Bachelor's Degrees in Broadcasting: Career and Salary Facts

Find out about three types of jobs you could pursue in broadcasting. Read on to learn more about career options, along with salary and job outlook information. Schools offering Journalism degrees can also be found in these popular choices.

What Is a Broadcaster

We see them on television news programs, sports shows, we hear them on the radio and the internet. But broadcasting is more than a face or a voice. On air broadcasters depend on directors in the broadcasting booth. They need broadcast technicians behind the cameras or handling the sound booms. Sports and news depend on video editors to instantly be able to produce out cuts for viewing within moments of filming.

The broadcasting field can be divided into three main areas, which are news, production and technical operations. The table below outlines the general requirements for three career options.

News ReporterVideo Editor Camera Operator
Degree Required Bachelor's degree Bachelor's degree Bachelor's degree
Education Field of Study Communications, Journalism Broadcasting Broadcasting
Training Required Internship No training required No training required
Job Growth (2014-2024) -9%* (All reporters and correspondents) 18%* (All film and video editors) 2%*
Median Salary (2015) $36,360* (All reporters and correspondents) $61,750* (All film and video editors) $49,080*

Source: *U.S. Bureau of Labor Statistics

What Can I Do With a Broadcasting Bachelor's Degree?

If the path that you choose emphasizes broadcast news, you might consider a career as a news reporter, anchor, analyst or writer. If you focus on production, you may work behind the scenes as a producer, video editor or director to help prepare newscasts for broadcast presentation. Broadcast managers generally coordinate all the activities for a radio or television station.

If you choose to work in the technical area of broadcasting, you would likely operate equipment, such as cameras, lights and microphones for radio or television. Video equipment technicians, videographers, camera operators and technical directors are common positions on the technical side of broadcasting. Other job titles found within the areas of broadcasting include computer graphics operator, field reporter, production coordinator, audio engineer and corporate video producer.

With your bachelor's degree in broadcasting, you could pursue additional career paths in advertising, marketing and sales of electronic media. You might also consider a career in documentary production, telecommunications research or education. With an advanced degree, you could work as a broadcasting professor at a college or university.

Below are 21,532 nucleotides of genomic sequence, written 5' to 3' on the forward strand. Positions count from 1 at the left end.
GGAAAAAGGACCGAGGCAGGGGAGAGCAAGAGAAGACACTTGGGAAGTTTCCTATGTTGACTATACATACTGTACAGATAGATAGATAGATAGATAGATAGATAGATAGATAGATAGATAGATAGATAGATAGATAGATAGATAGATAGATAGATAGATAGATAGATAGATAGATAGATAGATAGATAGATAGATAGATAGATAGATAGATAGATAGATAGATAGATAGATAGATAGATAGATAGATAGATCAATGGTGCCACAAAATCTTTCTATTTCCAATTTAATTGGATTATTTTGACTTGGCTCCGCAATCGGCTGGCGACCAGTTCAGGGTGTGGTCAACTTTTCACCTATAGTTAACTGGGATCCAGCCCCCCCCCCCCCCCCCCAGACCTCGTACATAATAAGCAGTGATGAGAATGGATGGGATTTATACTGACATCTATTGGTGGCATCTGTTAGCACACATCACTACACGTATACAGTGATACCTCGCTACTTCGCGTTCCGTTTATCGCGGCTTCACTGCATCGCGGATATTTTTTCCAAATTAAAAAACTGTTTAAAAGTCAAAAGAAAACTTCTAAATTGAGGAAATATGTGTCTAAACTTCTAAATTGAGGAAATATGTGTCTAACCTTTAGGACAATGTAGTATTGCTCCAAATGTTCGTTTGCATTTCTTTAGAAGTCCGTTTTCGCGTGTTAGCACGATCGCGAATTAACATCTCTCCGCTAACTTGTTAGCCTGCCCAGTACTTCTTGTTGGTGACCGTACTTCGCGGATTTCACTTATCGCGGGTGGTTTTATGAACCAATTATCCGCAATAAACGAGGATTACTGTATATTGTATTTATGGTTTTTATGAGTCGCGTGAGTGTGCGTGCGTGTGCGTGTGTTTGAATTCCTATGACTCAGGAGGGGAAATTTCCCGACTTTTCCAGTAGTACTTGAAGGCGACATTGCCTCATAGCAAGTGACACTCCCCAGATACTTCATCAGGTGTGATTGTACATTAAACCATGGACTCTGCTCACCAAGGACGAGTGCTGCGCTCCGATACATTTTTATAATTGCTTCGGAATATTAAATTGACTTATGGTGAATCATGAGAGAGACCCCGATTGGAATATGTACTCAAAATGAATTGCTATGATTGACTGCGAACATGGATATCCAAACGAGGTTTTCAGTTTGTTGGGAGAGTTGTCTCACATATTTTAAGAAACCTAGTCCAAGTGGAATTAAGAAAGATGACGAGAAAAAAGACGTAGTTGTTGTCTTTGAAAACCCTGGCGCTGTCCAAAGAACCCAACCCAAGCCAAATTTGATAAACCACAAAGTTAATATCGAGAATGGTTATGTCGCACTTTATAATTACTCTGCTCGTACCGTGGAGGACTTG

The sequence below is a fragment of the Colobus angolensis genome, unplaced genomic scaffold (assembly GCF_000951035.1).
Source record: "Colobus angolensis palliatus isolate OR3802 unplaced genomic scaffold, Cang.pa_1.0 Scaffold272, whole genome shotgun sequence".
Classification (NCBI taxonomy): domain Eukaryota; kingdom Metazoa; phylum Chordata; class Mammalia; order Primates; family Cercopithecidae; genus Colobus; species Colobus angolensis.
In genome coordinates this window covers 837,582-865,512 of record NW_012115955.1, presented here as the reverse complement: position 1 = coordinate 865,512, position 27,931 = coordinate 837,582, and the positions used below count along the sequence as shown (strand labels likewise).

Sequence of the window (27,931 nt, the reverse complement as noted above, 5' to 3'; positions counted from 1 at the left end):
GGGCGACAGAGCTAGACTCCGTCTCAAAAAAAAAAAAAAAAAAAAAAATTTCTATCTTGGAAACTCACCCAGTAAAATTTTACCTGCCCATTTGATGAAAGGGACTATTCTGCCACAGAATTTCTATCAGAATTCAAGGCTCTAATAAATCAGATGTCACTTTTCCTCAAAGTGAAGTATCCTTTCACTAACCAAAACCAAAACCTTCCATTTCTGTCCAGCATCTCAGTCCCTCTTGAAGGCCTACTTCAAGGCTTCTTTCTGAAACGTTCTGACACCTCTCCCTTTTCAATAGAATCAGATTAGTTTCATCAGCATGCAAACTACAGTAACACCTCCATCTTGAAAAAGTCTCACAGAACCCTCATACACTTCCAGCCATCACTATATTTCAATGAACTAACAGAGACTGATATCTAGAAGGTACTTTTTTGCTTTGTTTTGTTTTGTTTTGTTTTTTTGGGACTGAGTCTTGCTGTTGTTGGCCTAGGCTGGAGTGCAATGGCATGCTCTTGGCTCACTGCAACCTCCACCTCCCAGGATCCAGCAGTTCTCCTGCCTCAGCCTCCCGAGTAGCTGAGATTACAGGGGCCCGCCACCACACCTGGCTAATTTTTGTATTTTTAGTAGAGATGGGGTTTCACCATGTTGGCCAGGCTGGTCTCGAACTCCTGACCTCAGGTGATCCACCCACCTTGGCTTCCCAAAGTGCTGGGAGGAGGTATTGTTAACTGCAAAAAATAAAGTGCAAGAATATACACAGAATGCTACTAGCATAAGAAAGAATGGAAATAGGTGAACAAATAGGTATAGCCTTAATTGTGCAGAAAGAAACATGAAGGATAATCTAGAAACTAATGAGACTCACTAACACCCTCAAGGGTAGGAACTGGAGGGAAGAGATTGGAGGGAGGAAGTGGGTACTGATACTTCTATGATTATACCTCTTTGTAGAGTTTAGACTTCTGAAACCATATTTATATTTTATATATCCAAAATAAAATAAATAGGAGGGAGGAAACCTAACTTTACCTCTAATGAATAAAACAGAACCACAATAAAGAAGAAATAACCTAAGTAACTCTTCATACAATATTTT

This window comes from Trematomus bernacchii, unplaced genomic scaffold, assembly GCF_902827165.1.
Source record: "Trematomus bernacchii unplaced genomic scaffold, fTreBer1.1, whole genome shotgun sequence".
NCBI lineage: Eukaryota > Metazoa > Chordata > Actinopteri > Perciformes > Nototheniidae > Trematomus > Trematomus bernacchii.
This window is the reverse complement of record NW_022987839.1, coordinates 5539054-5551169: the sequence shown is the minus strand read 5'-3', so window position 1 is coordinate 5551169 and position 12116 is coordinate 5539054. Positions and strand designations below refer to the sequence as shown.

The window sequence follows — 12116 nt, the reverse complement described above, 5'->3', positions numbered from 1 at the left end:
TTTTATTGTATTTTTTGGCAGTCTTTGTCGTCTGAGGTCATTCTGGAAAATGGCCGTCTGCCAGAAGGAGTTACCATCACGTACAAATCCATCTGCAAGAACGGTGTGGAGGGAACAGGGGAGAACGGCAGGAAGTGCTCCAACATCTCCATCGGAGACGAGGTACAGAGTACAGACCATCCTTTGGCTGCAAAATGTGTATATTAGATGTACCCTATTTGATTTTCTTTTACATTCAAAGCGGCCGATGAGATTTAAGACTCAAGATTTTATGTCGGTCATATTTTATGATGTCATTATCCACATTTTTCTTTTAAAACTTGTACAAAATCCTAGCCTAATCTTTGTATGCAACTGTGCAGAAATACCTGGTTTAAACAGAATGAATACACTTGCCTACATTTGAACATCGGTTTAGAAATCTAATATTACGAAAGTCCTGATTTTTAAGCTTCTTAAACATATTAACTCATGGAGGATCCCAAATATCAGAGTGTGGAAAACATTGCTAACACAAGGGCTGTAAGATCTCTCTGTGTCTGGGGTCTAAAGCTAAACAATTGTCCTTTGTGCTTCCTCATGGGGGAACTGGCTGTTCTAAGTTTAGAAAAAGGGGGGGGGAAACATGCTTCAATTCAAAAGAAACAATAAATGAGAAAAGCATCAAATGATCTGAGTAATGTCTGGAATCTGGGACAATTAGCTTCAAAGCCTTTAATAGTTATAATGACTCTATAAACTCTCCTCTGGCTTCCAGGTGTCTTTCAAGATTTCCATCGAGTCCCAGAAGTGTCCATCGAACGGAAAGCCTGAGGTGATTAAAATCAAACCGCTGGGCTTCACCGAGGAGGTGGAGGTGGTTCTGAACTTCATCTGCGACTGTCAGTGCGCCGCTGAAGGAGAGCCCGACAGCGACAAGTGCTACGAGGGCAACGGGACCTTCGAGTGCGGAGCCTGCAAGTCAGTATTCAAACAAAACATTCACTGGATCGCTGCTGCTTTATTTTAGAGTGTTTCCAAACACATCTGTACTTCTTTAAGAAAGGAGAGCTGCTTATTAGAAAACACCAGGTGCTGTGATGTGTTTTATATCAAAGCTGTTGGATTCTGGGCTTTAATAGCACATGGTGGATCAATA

What Advancement Opportunities Would I Have?

Although it is not generally required, certification can demonstrate mastery of certain broadcast skills and expand your employment options. The Society of Broadcast Engineers (SBE) issues several different certifications for professionals in broadcast engineering, which are valid for five years each. SBE offers eight engineering certifications, two operator certifications and one broadcast networking certification. Requirements vary but generally consist of either passing a proficiency exam or meeting experience and licensing requirements in the field. In addition, SBE offers several continuing education options for career advancement, including local chapter meetings, workshops and educational courses.

The National Association of Broadcasters Education Foundation also offers several training programs for professional development, including a Broadcast Leadership Training Program, Media Sales Institute and Connections Mentoring Initiative program. In addition to training and certification programs, broadcasting professionals may enhance their employment options and earnings potential by relocating to larger markets. However, you may need several of years experience to qualify for high profile or highly technical jobs in major metropolitan areas.

How Much Can I Expect to Earn?

Salaries in the broadcasting industry vary by occupation, geographic location and level of experience. Full-time salaried employees generally receive standard work benefits, while those working part-time or for smaller employers may not receive any benefits.

As of October 2016, Salary.com states that broadcast technicians earned a median salary of $45,689, and production assistants had a median salary of $29,646. In addition, camera operators earned a median salary of $39,052 and producers' median salary was $47,185.

According to PayScale.com, news anchors are among the highest-paid employees in the television broadcasting industry, with a median salary of $57,676 as of 2016. Film and television producers are also among the top-paying occupations, with a median salary of $67,407. News reporters have a lower median salary of $38,976, according to that site, although reporters' salaries can vary considerably.

What Are Some Related Alternative Careers?

Alternative career fields need a bachelor's degrees to start within the entertainment industry. Music production, video or film editing, script editing, writing, acting and other production fields covering music videos, internet or motion pictures are all related. Production technicians are also viable such as cameramen, sound technicians and special effects coordinators. In all of the entertainment career alternatives, you will be required to put in long hours, plenty of hard work, and need to have excellent knowledge in your chosen craft.

To continue researching, browse degree options below for course curriculum, prerequisites and financial aid information. Or, learn more about the subject by reading the related articles below:

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